My Tissue Expander Which is Still Getting Expanded is Very Hard. How Can I Make It Softer?
- Asked by Elynn in Florida in Delray Beach, FL
- 2 years ago
I had my Mastectomy on 4/20. I am thin, about 114 I have about 420 cc so far in the expander and I had a single. I don't need chemo or radiation. My other breast isn't even an A cup so I am not a happy camper right now. The expander is rock hard. I tried to talk to the Dr. about it he fills it each week and he told me that I need to move it which I do and that as he fills it its going to get harder. Any advice? It keeps me up at night. Thanks!
Hard Tissue Expander
Unfortunately, a tissue expander is a much harder device compared to a gel or saline implant. As the expander is filled with fluid, the hardness will worsen. I recommend physical therapy exercises to help prevent stiffness and muscle discomfort.
The good news is that the hardness is temporary and will substantially improve when the expander is exchanged for a permanent implant. Hang in there and keep in close contact with your board certified plastic surgeon.
I wish you a safe and healthy recovery.
Web reference: http://www.drpaulgill.com
Necessary and unpleasant interval to a final implant
Tissue expansion is a means of generating sufficient skin by stretch to eventually cover an implant. Unfortunately, the discomfort and firmness is a necessary and unpleasant preparatory step to make a sufficient pocket to ultimately hold the final implant.
Tissue expanders when full are always firm.
Tissue expanders are made to be quite firm and as they fill, this can be very uncomfortable. The reason for this firmness is to generate the pressure necessary to allow for actual expansion of the skin. Unfortunately, the only reliable relief comes from removal of the expander and replacement with an implant. After the expansion fills have stopped, the soft tissues will relax a bit and won't feel as tight, however the firmness of the expander depends on its fill volume. Physical therapy can help if you are having difficulties with your arm or shoulder. The best news is that it is temporary!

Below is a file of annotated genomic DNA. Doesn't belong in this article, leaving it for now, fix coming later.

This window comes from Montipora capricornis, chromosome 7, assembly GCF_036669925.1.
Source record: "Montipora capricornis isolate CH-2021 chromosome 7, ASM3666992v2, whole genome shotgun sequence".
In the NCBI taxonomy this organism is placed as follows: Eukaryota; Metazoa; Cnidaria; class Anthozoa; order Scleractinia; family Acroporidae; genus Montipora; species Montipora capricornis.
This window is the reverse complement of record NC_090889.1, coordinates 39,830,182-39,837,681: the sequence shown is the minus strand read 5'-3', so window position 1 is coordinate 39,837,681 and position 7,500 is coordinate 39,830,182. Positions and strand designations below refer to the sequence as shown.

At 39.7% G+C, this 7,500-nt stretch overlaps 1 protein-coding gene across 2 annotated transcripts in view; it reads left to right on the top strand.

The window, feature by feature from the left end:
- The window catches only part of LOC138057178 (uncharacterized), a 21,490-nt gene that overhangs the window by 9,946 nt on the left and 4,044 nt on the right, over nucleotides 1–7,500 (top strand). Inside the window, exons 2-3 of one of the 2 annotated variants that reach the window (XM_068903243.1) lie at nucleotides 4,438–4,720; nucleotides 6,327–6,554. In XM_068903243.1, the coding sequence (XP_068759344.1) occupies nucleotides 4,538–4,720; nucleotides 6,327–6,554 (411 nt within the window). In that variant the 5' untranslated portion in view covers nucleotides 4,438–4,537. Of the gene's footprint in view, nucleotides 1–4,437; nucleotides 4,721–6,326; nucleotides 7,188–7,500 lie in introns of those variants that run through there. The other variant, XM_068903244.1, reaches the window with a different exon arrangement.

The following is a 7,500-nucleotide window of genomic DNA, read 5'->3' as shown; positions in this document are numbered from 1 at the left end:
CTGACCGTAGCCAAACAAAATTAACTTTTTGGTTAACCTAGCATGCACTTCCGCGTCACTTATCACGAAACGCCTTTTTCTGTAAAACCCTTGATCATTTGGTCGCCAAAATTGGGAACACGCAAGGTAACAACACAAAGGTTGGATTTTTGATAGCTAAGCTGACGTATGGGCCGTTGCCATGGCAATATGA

Web reference: http://www.drbogue.com
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The expander is a spacer. Its role is to create a space for the eventual implant. Sometimes I will what 2 weeks to see if I have some give in the tissues before filling it again. Range of motion is important because the pectoralis muscle covering the expander can be tight. Not knowing if your expander is anchored makes it difficult to recommend massage to help soften the pocket up. Because if it is anchored it is not going to move. Time and stretching can help or if your happy with the shape and size maybe talk to your surgeon about being done and ready for an implant .
I have yet to feel a "soft" expander no matter how much you massage it. Fortunately, you will probably have a soft permanent implant especially if you do not need any radiation. If it is really painful then your surgeon may be able to take some of the fluid out until your skin relaxes a bit more and then you can resume after a couple of weeks with smaller amounts each time. This takes longer but at least you would be able to get through the day- Hope that helps!
Tissue expander is hard.
It is perfectly normal for tissue expanders to be very hard durring expansion. I have never felt a "soft" breast during this time. Your skin is being streched tight over the expander adn will be hard. This will not resolve until you have your permanent implants placed.
Sorry....but it will get much better once you expanders are changed to implants.
It is normal for the expander to be hard and it does get harder with each expansion. You can not make it softer even with massage. I make sure my patients have pain medication if needed for any discomfort. Is is common to go beyond the size of the opposite breast because the implants do not stick out as far. Talk to your surgeon about your concerns and get a satisfactory explanation for the treatment plan.
These answers are for educational purposes and should not be relied upon as a substitute for medical advice you may receive from your physician. If you have a medical emergency, please call 911. These answers do not constitute or initiate a patient/doctor relationship.